Soil-specific cone penetration test interpretation framework for tailings
Natural Sciences and Engineering Research Council of Canada
- Grant type: Engage Grants Program
- Year: 2016/17
- Total Funding: $25,000
University of Toronto
No researchers found.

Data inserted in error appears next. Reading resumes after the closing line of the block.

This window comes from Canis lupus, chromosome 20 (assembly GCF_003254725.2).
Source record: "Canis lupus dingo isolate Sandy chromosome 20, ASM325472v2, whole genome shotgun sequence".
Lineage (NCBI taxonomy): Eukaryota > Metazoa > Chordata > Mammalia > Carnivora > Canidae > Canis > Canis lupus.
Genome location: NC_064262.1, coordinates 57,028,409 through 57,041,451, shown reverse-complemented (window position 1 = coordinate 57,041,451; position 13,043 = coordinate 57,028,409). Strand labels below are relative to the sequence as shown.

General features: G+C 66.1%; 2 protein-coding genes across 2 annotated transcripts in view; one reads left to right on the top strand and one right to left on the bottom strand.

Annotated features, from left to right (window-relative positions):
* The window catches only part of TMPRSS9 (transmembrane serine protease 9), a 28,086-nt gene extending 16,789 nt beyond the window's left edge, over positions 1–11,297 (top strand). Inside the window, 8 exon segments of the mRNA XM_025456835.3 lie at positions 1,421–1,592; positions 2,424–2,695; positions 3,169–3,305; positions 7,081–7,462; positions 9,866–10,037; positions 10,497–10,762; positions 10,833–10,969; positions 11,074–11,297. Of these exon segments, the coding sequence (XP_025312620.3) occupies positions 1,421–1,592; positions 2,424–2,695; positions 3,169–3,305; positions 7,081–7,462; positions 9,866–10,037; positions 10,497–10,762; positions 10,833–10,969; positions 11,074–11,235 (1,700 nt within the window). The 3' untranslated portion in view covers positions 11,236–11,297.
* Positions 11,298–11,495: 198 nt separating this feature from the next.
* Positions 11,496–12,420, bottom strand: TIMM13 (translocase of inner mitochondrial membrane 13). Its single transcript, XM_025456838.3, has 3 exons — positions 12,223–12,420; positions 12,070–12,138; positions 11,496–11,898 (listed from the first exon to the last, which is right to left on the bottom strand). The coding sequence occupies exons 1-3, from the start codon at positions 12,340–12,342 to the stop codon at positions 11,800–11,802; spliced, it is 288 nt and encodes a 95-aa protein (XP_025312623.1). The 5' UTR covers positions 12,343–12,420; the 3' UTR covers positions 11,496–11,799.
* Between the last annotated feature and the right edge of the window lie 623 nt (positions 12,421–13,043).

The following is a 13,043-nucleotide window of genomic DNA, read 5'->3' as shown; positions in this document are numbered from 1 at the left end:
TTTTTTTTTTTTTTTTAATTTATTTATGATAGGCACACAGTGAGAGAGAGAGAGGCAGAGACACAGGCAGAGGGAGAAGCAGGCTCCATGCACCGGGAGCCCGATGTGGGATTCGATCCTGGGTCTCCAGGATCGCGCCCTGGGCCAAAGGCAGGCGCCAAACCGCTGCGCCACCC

Tailings dams are massive man-made earth structures used for disposing large quantities of mining byproducts, known as tailings.A great majority of the rock crushed for ore extraction do not contain sufficient amounts of desired minerals. These silt-and-sandsizedmaterials are mixed with water and deposited behind small compacted embankments. In many cases, over time tailings andcompacted embankments are built on top of each other to form massive structures known as tailings dams. Like all otherembankments, tailings dams are susceptible to failures as their height and slope increases, or under extreme events such asearthquakes. Tailings dams failures release massive amounts of water and tailings that can cause loss of life and property andirreparable environmental damage (e.g. Mount Polley disaster, BC). To ensure safe and sustainable mining operations, tailingsdams are continuously evaluated by Geotechnical engineers. These evaluations include assessing the strength of tailings againstearthquakes using empirical methods that are developed for natural soils deposited by rivers and oceans. The fundamentaldifferences between tailings and natural soils make the application of existing empirical methods questionable. The proposedcollaborative research will develop a method for assessing earthquake resistance of tailings with different particle sizes using aseries of laboratory tests and numerical models. The partner company will gain a competitive advantage in having tailings-specificengineering methods that ensure more economical and safer designs. These methods will save mining companies millions ofdollars in tailings disposal costs, increase the safety of Canadians living near tailings and protect their environment.